Auto Glass Gets Personal: A Customer’s Experience With Windshield Replacement

For auto glass technicians, cracked or chipped windshields are a normal part of life. They see them every day and make their living fixing them. But for their customers, a cracked windshield is more of a catastrophe. To provide the best service, it may help technicians to see the auto glass repair and replacement experience through a customer’s eyes.

Sarah Bauder is the Auto Glass Week™ (AGW) competition coordinator at Key Media & Research, the parent company responsible for competition coordination at Auto Glass Week™. She also does some work for the glassBYTEs newsletter and AGRR magazine. She is very familiar with the auto glass industry. But when her windshield cracked, getting it replaced was new and stressful even to her.

The crack on Sarah Bauder’s windshield expanded as she drove.

Bauder first noticed the crack in her windshield while driving back to her home in Virginia after vacationing in the Poconos. She hadn’t driven the car during the week she was in Pennsylvania, and rain camouflaged the crack perfectly during the first part of her return trip.

“I thought it was just a line of rain; I didn’t think anything of it,” Bauder said. “Then, when it stopped raining and I turned on my windshield wipers again, it didn’t go away.”

From her experience in the industry, Bauder had the foresight to mark the crack with a sticky note on the inside of the windshield. With that marker, she watched the crack grow from around three inches long to over 12 inches long throughout the drive. When she replaced the windshield, Bauder said the crack was “a couple of feet long.”

“In my 11 years of driving, I’ve never had a crack or a chip in my windshield before,” Bauder said. “This was the first experience for me.”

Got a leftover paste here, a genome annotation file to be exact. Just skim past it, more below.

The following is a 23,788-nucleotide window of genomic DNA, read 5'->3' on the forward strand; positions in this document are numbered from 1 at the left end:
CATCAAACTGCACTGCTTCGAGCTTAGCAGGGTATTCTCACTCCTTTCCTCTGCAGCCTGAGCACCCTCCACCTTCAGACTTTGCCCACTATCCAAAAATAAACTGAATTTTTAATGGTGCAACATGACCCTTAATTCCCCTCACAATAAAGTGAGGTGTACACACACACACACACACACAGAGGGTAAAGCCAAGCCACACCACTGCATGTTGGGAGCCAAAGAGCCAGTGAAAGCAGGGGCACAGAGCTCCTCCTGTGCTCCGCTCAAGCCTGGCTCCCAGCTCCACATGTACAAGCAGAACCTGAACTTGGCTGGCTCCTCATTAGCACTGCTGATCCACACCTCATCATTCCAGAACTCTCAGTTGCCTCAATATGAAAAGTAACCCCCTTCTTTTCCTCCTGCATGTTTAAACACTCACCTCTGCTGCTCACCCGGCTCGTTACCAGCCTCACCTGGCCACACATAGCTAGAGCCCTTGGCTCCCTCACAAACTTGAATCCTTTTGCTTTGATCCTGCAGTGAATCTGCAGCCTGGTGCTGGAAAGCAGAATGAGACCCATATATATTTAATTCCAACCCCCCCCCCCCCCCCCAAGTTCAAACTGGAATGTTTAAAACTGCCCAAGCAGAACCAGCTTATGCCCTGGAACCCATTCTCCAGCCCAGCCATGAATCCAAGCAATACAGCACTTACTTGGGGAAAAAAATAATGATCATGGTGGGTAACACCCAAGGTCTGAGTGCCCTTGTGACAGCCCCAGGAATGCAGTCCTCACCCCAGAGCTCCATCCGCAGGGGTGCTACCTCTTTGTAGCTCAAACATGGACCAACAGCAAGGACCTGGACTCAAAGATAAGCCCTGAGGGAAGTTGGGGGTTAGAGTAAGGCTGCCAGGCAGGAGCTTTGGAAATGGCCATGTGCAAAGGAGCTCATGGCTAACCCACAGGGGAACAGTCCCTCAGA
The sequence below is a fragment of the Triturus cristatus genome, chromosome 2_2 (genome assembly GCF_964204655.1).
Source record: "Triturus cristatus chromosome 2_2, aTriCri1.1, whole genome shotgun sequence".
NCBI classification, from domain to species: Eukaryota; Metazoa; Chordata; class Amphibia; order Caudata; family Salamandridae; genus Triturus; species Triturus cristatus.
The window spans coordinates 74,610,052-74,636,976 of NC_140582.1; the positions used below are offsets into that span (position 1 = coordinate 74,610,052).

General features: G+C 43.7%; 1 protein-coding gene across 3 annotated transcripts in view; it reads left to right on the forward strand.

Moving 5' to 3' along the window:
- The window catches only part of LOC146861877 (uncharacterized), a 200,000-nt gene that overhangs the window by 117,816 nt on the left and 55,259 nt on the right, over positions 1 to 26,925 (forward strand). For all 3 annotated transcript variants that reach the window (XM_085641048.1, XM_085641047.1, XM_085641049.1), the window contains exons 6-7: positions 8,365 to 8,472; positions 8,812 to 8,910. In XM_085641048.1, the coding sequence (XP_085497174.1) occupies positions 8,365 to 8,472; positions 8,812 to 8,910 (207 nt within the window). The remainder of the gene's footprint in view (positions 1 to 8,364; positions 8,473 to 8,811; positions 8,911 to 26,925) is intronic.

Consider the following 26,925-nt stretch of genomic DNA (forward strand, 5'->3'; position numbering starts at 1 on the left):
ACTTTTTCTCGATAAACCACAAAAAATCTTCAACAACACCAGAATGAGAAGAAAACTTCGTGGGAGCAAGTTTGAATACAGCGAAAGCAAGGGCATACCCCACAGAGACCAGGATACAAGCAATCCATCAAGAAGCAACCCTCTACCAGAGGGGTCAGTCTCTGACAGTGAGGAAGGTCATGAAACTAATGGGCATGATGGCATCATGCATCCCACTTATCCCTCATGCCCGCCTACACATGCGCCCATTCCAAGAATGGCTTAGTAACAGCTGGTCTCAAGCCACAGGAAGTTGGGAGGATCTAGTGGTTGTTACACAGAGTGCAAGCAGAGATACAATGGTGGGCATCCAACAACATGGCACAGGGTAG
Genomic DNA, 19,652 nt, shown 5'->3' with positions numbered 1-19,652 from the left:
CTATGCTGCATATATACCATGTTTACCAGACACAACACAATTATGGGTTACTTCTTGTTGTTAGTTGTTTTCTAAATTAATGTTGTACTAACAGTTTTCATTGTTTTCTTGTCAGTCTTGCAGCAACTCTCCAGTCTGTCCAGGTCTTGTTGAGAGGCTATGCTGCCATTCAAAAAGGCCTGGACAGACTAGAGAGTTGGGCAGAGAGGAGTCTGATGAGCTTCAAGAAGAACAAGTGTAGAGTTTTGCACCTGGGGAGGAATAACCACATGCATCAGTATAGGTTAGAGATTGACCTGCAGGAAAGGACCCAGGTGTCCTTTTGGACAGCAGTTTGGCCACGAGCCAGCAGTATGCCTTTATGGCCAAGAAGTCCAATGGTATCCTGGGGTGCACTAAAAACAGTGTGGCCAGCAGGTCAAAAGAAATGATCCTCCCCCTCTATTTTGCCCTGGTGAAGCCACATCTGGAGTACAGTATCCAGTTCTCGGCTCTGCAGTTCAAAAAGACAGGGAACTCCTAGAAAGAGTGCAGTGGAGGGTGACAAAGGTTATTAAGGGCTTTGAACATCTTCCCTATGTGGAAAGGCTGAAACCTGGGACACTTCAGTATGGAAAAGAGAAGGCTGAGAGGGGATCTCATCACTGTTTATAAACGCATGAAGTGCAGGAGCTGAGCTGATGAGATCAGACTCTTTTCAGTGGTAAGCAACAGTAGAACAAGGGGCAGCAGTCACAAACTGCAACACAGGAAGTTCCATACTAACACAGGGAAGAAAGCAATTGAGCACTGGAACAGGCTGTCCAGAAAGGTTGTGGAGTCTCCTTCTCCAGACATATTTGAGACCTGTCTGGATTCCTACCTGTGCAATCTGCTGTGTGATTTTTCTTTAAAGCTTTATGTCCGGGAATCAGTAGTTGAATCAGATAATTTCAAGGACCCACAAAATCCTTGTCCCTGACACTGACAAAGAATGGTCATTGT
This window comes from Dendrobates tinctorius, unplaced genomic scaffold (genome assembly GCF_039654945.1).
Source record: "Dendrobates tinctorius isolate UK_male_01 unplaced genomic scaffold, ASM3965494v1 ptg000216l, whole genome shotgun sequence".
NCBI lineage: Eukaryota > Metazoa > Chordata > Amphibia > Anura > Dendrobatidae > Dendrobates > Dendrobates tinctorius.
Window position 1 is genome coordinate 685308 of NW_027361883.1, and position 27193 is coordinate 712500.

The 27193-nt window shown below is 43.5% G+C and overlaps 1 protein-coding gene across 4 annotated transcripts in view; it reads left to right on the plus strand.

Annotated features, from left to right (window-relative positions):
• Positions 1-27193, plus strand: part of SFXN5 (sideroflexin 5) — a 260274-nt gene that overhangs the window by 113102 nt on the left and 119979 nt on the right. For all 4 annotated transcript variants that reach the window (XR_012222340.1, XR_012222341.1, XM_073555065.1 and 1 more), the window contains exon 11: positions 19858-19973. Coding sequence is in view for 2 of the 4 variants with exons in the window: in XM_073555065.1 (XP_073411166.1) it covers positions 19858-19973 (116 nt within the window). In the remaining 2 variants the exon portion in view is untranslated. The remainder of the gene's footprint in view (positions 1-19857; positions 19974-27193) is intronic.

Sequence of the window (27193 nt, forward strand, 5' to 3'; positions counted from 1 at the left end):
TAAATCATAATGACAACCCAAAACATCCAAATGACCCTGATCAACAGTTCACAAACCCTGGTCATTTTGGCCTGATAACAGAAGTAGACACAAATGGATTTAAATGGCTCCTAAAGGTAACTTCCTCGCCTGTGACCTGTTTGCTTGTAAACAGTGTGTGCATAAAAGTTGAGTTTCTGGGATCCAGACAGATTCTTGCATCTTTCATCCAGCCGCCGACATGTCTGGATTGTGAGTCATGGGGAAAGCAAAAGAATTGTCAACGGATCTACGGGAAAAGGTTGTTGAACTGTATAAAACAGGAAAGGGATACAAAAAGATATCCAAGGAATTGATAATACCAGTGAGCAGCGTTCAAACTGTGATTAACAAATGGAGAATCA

Bauder knew she wanted her windshield replaced by an Auto Glass Safety Council (AGSC) member. She brought her vehicle to a Glass America location in Fredericksburg, Virginia, where the shop’s manager, David Curtis, immediately greeted her and introduced her to the primary technician who performed her replacement. The technician, Brian Whittaker, struck up a conversation with Bauder.

Glass America technicians Jay Valenzuela (left) and Brian Whittaker (right) replaced Sarah Bauder’s windshield.

“He was making that connection, so it felt like making a friend instead of making a business transaction,” Bauder said.

Because Bauder’s car is equipped with Advanced Driver Assistance Systems (ADAS) technology, it needed to be recalibrated after the windshield replacement. At first, the technicians at Glass America encountered difficulties recalibrating Bauder’s vehicle’s ADAS system, so they sent her to the local Honda dealership to scan it.

The technicians at Glass America successfully performed an ADAS recalibration on Sarah Bauder’s car.

“The people at Glass America knew at that point that I was in the industry and had an idea of what I was talking about, but the people at Honda did not know that,” Bauder said. “So, when I went there and told them the situation, they said, ‘Oh, don’t worry about it, we just reprogrammed the camera.’”

This answer made Bauder feel uneasy, so she returned to Glass America. With some additional effort, they were able to recalibrate her car successfully. Bauder said that her experience organizing AGW competitions made her fascinated by the whole process, but she still breathed a sigh of relief when the recalibration was complete.

“I was waiting for such a big moment, which for them is something they do every day, but for me, it was a little more personal,” she said.

This article is from glassBYTEs™, the free e-newsletter that covers the latest auto glass industry news. Click HERE to sign up—there is no charge. Interested in a deeper dive? Free subscriptions to Auto Glass Repair and Replacement (AGRR) magazine in print or digital format are available. Subscribe at no charge HERE.

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